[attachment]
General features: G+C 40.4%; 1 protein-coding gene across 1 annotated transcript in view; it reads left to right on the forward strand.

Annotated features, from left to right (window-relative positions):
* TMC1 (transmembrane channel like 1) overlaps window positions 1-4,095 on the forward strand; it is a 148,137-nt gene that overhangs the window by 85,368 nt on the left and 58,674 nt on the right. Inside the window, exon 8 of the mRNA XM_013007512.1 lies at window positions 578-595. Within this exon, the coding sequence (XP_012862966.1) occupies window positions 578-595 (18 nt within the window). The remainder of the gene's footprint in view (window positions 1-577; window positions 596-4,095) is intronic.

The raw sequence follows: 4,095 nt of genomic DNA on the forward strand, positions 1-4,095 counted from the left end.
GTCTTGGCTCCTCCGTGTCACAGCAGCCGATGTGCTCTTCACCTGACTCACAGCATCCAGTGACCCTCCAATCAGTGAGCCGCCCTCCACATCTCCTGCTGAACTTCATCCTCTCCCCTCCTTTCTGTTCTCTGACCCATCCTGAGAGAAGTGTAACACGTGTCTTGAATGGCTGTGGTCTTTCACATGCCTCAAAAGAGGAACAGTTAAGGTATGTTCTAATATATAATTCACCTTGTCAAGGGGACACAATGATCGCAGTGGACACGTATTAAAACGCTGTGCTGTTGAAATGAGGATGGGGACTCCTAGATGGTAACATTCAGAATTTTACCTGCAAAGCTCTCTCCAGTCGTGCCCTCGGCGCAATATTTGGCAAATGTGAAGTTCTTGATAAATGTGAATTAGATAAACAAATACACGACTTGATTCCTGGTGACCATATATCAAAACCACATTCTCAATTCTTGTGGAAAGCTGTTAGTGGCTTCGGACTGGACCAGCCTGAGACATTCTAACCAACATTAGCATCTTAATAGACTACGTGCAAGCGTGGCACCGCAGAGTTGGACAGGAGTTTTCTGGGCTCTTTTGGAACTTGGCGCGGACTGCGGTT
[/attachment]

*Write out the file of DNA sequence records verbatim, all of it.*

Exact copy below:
General features: G+C 40.4%; 1 protein-coding gene across 1 annotated transcript in view; it reads left to right on the forward strand.

Annotated features, from left to right (window-relative positions):
* TMC1 (transmembrane channel like 1) overlaps window positions 1-4,095 on the forward strand; it is a 148,137-nt gene that overhangs the window by 85,368 nt on the left and 58,674 nt on the right. Inside the window, exon 8 of the mRNA XM_013007512.1 lies at window positions 578-595. Within this exon, the coding sequence (XP_012862966.1) occupies window positions 578-595 (18 nt within the window). The remainder of the gene's footprint in view (window positions 1-577; window positions 596-4,095) is intronic.

The raw sequence follows: 4,095 nt of genomic DNA on the forward strand, positions 1-4,095 counted from the left end.
GTCTTGGCTCCTCCGTGTCACAGCAGCCGATGTGCTCTTCACCTGACTCACAGCATCCAGTGACCCTCCAATCAGTGAGCCGCCCTCCACATCTCCTGCTGAACTTCATCCTCTCCCCTCCTTTCTGTTCTCTGACCCATCCTGAGAGAAGTGTAACACGTGTCTTGAATGGCTGTGGTCTTTCACATGCCTCAAAAGAGGAACAGTTAAGGTATGTTCTAATATATAATTCACCTTGTCAAGGGGACACAATGATCGCAGTGGACACGTATTAAAACGCTGTGCTGTTGAAATGAGGATGGGGACTCCTAGATGGTAACATTCAGAATTTTACCTGCAAAGCTCTCTCCAGTCGTGCCCTCGGCGCAATATTTGGCAAATGTGAAGTTCTTGATAAATGTGAATTAGATAAACAAATACACGACTTGATTCCTGGTGACCATATATCAAAACCACATTCTCAATTCTTGTGGAAAGCTGTTAGTGGCTTCGGACTGGACCAGCCTGAGACATTCTAACCAACATTAGCATCTTAATAGACTACGTGCAAGCGTGGCACCGCAGAGTTGGACAGGAGTTTTCTGGGCTCTTTTGGAACTTGGCGCGGACTGCGGTT